Call Us For a Consultation: 775-210-0499

The cornerstone of any business relationship is the contract. A contract is a legally binding agreement between two or more parties, setting forth the rights and obligations of each party. It is an agreement that provides a framework for the conduct of the parties in the future and is enforceable by law. In general, when one party breaches the terms of a contract, the other party may be able to take legal action to enforce their rights.

Because a contract is legally binding and enforceable by law, it would seem that any violation by either party would constitute a breach of the contract and be easily proven in court. After all, what possible defense could a breaching party have for failing to perform its duty under the conditions of the contract?

You might be surprised. The answer is that the contract is only one aspect of the relationship between the parties, and there are numerous tactics and strategies that the parties can employ to protect their rights. In fact, contract disputes, similar to the rules of a sporting event, can be more complex than they appear on the surface. Despite being in black and white, opposing sides can interpret them differently under varying circumstances.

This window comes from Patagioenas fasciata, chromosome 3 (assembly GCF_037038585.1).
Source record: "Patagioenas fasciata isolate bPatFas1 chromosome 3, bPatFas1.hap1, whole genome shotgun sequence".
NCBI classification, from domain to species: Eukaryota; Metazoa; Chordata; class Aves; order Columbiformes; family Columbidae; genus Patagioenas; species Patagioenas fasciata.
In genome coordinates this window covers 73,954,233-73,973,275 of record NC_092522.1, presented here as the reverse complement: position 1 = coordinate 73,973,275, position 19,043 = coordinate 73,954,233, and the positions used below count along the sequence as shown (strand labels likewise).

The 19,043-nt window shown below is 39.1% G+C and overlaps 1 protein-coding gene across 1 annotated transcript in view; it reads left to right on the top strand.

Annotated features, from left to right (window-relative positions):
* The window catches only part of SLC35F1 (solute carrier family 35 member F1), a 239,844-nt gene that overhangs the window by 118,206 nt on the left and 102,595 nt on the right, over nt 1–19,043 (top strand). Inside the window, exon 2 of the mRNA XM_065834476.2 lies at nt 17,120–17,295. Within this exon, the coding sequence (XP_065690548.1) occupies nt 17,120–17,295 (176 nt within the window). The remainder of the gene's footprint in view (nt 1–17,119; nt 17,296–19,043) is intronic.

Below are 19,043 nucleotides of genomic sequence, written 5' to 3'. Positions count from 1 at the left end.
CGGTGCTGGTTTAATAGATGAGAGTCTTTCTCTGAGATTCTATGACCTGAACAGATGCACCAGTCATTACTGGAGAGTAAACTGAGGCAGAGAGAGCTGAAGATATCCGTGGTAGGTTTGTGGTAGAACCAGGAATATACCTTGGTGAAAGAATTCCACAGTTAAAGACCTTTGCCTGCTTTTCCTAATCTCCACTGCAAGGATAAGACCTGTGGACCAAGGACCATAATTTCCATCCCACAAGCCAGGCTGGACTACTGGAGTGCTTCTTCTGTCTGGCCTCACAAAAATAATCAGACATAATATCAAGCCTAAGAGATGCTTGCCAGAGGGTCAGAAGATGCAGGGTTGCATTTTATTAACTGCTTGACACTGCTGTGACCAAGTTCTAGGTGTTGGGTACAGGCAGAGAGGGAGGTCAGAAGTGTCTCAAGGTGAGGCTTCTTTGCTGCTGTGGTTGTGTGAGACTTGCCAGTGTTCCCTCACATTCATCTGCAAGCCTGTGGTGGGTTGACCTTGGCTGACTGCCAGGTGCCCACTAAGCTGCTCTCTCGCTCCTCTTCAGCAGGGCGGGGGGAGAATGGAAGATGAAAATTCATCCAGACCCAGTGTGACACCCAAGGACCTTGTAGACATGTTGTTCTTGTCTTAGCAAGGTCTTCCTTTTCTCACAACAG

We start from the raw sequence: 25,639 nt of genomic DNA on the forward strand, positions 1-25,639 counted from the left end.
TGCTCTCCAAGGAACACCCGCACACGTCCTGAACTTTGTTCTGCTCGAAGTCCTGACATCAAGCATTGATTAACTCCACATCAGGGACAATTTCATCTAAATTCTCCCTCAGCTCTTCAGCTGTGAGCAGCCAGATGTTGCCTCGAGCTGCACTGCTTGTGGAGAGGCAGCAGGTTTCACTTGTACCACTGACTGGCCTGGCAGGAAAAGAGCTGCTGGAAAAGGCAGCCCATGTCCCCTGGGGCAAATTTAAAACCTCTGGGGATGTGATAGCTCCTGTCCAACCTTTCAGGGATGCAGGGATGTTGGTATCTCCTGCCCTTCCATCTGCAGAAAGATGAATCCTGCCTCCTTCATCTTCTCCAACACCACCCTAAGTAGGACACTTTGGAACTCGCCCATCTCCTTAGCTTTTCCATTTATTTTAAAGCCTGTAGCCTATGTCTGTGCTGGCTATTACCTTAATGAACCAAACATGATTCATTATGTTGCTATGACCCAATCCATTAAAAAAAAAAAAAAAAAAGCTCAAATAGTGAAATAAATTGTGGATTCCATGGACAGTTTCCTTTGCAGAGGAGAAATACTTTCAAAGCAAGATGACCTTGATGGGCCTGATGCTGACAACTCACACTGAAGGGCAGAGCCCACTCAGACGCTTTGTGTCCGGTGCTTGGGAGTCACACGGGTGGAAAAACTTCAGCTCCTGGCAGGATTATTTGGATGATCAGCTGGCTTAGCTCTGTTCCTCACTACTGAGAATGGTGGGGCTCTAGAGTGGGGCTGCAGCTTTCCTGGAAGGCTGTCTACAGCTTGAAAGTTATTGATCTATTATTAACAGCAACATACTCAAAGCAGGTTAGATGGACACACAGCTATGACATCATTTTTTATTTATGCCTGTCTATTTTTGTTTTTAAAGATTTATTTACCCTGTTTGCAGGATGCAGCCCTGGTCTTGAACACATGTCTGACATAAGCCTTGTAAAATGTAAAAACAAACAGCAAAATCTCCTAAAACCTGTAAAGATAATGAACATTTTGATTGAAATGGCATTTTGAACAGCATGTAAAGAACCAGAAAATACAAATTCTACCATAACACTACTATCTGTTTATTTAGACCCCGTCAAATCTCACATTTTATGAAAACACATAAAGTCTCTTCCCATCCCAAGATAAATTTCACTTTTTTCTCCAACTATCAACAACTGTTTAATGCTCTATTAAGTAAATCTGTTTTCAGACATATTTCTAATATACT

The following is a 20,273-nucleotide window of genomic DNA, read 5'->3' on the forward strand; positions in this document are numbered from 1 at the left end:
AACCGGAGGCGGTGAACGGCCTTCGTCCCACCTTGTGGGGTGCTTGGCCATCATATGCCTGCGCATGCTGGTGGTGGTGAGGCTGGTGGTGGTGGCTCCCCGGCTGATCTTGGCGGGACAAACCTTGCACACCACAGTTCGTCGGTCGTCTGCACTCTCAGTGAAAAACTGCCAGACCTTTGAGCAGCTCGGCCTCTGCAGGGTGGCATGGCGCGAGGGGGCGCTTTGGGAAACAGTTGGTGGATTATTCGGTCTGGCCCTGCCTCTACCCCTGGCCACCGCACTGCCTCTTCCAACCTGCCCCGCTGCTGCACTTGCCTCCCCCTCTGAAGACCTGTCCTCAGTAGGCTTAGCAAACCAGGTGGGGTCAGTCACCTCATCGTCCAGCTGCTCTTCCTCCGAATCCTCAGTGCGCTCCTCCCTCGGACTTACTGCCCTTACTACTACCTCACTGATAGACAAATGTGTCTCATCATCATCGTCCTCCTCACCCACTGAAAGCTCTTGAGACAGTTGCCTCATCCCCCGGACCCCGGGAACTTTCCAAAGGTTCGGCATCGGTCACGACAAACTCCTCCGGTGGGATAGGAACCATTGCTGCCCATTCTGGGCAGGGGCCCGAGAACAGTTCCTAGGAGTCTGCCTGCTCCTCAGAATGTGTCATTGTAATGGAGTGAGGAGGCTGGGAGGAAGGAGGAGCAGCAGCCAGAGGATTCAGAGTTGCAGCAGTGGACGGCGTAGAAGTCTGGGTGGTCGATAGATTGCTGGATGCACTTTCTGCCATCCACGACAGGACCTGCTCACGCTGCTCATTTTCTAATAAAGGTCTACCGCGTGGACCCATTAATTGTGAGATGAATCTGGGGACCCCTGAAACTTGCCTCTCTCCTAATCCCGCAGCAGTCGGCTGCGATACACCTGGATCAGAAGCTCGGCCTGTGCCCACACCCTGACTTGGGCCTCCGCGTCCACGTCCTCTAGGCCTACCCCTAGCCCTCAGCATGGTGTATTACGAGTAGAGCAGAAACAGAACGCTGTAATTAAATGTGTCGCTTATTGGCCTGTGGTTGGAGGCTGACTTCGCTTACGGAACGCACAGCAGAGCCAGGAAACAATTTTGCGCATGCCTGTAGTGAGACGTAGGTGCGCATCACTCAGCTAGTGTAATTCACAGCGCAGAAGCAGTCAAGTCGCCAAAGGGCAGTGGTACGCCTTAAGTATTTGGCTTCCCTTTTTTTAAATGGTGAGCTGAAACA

Before deciding to pursue litigation for a contract dispute in Reno, it is important to thoroughly understand your rights and options under the contract and the potential defenses that may be available to you or the other party. In all breach of contract cases, it is advised to retain the services of an experienced Reno business attorney to determine the best course of action for your situation.

Let’s take a look at some of the most common defenses to a breach of contract claim to help prepare you for what to expect.

Countering Breach Of Contract Claims

In breach of contract disputes, defendants often raise various defenses to challenge the plaintiff’s claims. While specific defenses depend on the circumstances of the case and the applicable laws, here are some of the more common defenses that businesses or individuals may assert in a Nevada breach of contract case: